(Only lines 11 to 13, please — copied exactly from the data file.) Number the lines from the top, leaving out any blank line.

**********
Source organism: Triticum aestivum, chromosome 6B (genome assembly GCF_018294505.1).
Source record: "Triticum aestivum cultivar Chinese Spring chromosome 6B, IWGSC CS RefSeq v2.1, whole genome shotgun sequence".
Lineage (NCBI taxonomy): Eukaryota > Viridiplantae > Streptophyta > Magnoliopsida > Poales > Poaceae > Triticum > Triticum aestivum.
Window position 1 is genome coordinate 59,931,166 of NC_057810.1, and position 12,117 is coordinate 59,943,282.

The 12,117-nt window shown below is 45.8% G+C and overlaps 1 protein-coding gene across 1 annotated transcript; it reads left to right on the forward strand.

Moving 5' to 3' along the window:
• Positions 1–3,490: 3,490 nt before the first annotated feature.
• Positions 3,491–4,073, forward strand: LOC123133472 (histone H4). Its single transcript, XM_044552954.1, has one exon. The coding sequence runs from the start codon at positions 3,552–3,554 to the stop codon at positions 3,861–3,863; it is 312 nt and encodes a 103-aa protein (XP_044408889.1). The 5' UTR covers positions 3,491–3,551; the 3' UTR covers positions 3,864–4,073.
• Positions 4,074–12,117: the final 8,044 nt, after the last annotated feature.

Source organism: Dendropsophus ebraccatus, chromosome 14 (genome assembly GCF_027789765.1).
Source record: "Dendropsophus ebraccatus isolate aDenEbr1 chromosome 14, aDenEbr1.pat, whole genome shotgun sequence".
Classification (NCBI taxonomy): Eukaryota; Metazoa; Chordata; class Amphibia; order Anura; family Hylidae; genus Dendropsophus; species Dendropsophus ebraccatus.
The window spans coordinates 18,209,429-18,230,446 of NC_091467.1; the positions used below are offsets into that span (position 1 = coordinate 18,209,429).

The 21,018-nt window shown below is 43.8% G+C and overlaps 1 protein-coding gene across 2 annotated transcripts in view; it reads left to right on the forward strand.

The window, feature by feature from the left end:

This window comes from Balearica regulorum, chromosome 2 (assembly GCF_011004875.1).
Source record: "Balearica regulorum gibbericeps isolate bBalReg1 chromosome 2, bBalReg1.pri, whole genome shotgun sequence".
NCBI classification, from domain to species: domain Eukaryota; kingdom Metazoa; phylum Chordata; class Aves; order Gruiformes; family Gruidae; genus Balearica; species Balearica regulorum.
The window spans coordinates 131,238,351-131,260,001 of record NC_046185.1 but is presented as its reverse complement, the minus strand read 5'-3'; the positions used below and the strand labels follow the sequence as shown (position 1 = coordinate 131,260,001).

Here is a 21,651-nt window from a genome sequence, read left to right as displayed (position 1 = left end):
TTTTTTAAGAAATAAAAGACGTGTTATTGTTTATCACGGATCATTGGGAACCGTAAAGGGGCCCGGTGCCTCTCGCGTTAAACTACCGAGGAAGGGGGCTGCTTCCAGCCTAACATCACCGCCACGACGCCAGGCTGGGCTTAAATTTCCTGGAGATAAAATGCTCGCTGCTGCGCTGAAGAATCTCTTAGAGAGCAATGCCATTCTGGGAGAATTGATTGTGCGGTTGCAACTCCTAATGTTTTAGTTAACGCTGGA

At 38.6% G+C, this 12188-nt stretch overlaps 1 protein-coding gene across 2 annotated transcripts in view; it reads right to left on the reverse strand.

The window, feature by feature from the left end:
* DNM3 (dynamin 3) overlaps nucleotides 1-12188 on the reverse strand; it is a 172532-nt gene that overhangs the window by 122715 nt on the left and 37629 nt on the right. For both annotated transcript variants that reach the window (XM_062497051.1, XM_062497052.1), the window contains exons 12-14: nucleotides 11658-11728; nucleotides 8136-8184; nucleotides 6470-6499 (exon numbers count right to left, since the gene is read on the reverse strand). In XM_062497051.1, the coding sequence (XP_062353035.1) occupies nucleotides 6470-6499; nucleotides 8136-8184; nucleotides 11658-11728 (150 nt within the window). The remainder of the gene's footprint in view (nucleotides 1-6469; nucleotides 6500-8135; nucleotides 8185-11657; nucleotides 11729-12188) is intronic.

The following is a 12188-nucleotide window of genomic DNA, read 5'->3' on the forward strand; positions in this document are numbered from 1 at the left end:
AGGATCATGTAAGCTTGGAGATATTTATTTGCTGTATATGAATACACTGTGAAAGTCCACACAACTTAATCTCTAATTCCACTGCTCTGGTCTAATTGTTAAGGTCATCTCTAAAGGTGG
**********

Source record: "Dendropsophus ebraccatus isolate aDenEbr1 chromosome 14, aDenEbr1.pat, whole genome shotgun sequence".
Classification (NCBI taxonomy): Eukaryota; Metazoa; Chordata; class Amphibia; order Anura; family Hylidae; genus Dendropsophus; species Dendropsophus ebraccatus.
The window spans coordinates 18,209,429-18,230,446 of NC_091467.1; the positions used below are offsets into that span (position 1 = coordinate 18,209,429).